A set of maxims attributed to an adviser of an Egyptian pharaoh may be the world’s earliest surviving work of philosophy.

By Dominic Green

July 6, 2023 6:20 pm ET

What have we?  Philosophy in the Age of the Pyramids?  Philosophy before there were Greek philosophers?

Green launches his review:

In 1847 the Bibliothèque Nationale in Paris acquired a 16-page scroll from the antiquarian Émile Prisse d’Avennes (1807-1879). He had bought it from one of the local men then excavating a cemetery near a pharaonic temple complex at Thebes in Egypt. The Papyrus Prisse, as it is known, contains the only complete version of a set of philosophical epigrams called “The Teaching of Ptahhatp.” Recognized upon its publication in 1858 as “the oldest book in the world,” the “Teaching” is attributed to a vizier to Izezi, the eighth and penultimate pharaoh of the Old Kingdom’s Fifth Dynasty, who ruled Egypt in the late 25th and early 24th centuries B.C.

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Data, information, knowledge, insight, wisdom, and Conspiracy Theory, part 2

From Phillip Remaker:

The one that claimed authorship clipped the edge of the unicorn tail.

 
The only version I have found that doesn't clip the edge of the unicorn tail is this one from farhan
 
I don't know if that means I found the original or if the author touched it up. The page is not archived on the Internet Archive.
 
It seems consistent with his other art.

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Palestra: wrestling of the mind

I played college basketball for Dartmouth for four years.  That means I had ample opportunity to play in Penn's hallowed Palestra.  All of the Ivy League schools had unique, distinctive gymnasia, and they remain sharply etched in my mind.  But the Palestra was something else altogether, as though it belonged in a different league, a different world.  Entering the vaulted space was intimidating enough by itself, but the fact that the bleachers (in)famously came right down to the edge of the floor, with no separation of the fans from the game, made it all the more nerve-wracking to play there, not to mention that the Penn teams were always extremely well coached and fiercely determined.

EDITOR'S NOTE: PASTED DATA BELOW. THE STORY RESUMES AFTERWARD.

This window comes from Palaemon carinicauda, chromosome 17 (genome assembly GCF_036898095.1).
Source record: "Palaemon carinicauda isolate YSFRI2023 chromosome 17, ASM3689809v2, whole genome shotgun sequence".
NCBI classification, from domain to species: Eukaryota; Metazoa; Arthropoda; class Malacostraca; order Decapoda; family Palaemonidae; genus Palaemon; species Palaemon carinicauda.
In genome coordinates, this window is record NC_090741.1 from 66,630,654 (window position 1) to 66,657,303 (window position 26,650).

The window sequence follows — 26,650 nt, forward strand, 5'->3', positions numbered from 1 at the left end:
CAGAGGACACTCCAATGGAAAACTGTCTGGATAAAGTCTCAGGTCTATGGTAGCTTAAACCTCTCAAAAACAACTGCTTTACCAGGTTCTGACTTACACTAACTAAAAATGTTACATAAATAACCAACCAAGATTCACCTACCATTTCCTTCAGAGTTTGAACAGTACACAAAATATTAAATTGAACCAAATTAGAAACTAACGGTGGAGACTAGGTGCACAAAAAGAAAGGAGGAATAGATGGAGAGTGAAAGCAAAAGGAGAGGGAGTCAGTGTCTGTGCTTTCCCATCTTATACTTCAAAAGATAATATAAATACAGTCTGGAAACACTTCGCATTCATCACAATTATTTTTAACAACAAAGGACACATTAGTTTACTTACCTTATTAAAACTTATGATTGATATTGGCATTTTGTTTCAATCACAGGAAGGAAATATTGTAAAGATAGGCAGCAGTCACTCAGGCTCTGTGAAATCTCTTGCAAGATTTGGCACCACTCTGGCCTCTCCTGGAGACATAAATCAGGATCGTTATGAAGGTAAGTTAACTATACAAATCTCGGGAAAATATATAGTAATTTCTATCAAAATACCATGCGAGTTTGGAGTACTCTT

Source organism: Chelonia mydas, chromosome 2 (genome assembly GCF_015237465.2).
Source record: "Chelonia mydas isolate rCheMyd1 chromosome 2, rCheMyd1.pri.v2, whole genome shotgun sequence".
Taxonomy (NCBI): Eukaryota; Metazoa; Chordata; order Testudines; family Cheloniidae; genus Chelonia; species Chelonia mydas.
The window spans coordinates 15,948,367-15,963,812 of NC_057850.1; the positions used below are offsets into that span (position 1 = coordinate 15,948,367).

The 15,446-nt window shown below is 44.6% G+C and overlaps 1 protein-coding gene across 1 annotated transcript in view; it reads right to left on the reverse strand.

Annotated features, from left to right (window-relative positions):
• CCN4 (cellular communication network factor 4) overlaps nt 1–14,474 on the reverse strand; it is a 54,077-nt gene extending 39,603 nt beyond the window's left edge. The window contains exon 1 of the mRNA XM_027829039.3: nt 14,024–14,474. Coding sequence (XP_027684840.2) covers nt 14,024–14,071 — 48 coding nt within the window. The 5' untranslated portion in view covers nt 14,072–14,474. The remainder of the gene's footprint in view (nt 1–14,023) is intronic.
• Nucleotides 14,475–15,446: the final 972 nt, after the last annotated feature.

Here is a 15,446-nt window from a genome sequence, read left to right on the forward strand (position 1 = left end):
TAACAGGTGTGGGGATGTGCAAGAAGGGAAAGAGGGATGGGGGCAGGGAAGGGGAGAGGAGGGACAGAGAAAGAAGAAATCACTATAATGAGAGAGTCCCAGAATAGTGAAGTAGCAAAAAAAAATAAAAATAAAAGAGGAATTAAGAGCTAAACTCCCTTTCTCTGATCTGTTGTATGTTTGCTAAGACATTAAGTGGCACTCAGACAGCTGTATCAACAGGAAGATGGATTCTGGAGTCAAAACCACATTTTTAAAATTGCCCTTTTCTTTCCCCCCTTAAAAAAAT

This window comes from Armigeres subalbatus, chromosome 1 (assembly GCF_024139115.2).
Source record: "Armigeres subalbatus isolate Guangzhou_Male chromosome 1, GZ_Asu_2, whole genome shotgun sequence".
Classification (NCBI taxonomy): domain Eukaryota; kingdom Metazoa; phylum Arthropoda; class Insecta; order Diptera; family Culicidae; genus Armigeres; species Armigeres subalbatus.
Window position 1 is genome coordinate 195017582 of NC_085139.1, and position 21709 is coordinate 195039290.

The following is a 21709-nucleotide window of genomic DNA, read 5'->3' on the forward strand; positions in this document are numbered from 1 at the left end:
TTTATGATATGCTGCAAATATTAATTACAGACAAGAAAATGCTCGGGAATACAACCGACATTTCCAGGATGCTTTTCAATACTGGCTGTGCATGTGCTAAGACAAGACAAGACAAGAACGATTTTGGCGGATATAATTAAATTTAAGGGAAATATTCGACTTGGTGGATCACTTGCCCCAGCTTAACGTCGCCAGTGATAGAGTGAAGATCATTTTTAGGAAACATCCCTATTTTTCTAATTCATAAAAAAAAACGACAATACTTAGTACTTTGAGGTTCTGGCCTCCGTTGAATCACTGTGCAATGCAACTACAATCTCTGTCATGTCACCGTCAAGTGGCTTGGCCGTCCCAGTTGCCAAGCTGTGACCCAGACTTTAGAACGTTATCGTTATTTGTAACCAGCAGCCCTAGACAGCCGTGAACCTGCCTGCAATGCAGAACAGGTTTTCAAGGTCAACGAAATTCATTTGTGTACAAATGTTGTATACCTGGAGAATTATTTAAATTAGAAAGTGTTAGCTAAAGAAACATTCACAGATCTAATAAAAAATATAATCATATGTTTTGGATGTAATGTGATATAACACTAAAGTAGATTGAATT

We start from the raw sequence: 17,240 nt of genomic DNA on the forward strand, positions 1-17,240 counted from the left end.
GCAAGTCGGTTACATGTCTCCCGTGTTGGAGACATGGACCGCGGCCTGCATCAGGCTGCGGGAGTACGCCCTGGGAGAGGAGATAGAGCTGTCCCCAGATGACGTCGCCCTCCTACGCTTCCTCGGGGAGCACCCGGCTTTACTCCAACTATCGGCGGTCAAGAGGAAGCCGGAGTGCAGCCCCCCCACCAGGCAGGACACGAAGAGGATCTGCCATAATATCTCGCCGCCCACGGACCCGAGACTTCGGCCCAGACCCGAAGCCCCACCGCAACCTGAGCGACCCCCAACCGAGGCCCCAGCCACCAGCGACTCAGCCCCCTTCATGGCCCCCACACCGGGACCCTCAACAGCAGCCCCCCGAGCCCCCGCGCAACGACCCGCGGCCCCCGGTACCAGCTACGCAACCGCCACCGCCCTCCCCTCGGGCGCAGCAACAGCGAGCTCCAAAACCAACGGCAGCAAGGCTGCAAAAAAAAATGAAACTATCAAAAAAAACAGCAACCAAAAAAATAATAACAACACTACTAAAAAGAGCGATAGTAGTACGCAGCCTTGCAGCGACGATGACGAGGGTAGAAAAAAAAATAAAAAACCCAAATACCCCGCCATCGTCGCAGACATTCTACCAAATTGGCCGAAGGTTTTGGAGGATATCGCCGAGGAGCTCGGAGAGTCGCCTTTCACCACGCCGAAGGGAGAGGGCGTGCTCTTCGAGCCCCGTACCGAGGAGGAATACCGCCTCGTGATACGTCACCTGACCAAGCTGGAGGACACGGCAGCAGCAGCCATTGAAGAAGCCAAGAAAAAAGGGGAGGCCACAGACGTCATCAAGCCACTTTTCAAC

Since I do not know of any other sports arena in America that is called by such a classical, Greek sounding name, nor of any other that has such a distinguished history, it would be worth our while to inquire how it became so.

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Vandermeersch on the morphology and teleology of writing and thinking

As promised, here are the additional paragraphs from Vandermeersch on the roots of rationality in the earliest levels of Sinitic script.  They come from John Lagerwey who will be awarded the 3rd “Prix Vandermeersch” on November 18.  John explains:

I don’t have the time right now to give the full answer JPL deserves, but I am attaching the quotes from VDM’s Wangdao that I commented on recently during the day in his honor. This gives a number of key quotes from his work on “teleological” vs “morphological” and therefore constitutes the best answer to JPL at this time.

For the convenience of readers, I [VHM] am alternating Google translations with the original French text, section by section.  I have made a few small modifications that are marked with my initials, and a few tiny ones for idiomaticity that are not marked.

For the latest study and lexicographical material touching on the subject of this post, see below at the very bottom.

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Léon Vandermeersch, Wangdao ou La voie royale II Recherches sur l’esprit des institutions de la Chine archaïque, structures politiques, les rites

Léon Vandermeersch, Wangdao or The Royal Way II Research on the spirit of institutions in archaic China, political structures, rites

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Léon Vandermeersch (1928-2021) on the differences between Western and Chinese rationalities

Received today the newsletter of INSTITUT RICCI – Centre Sèvres, Paris.

Actualités de novembre 2022
 
Le 19 octobre dernier, l'Institut Ricci a rendu hommage le temps d'une journée au grand sinologue disparu il y a un an, Léon Vandermeersch. A partir de son étude de la divination et de la naissance de l’écriture en Chine ancienne, il a mené une réflexion de fond sur les différences entre rationalités occidentale et chinoise, qualifiées respectivement de « téléologique » et « morphologique ». La journée a permis d’évoquer son apport à la compréhension de la Chine et, surtout, de convaincre les participants qu’il faudrait un colloque plus substantiel qui permettrait une évaluation approfondie de cet apport.

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Greek argumentation: "Let's go back to the beginning"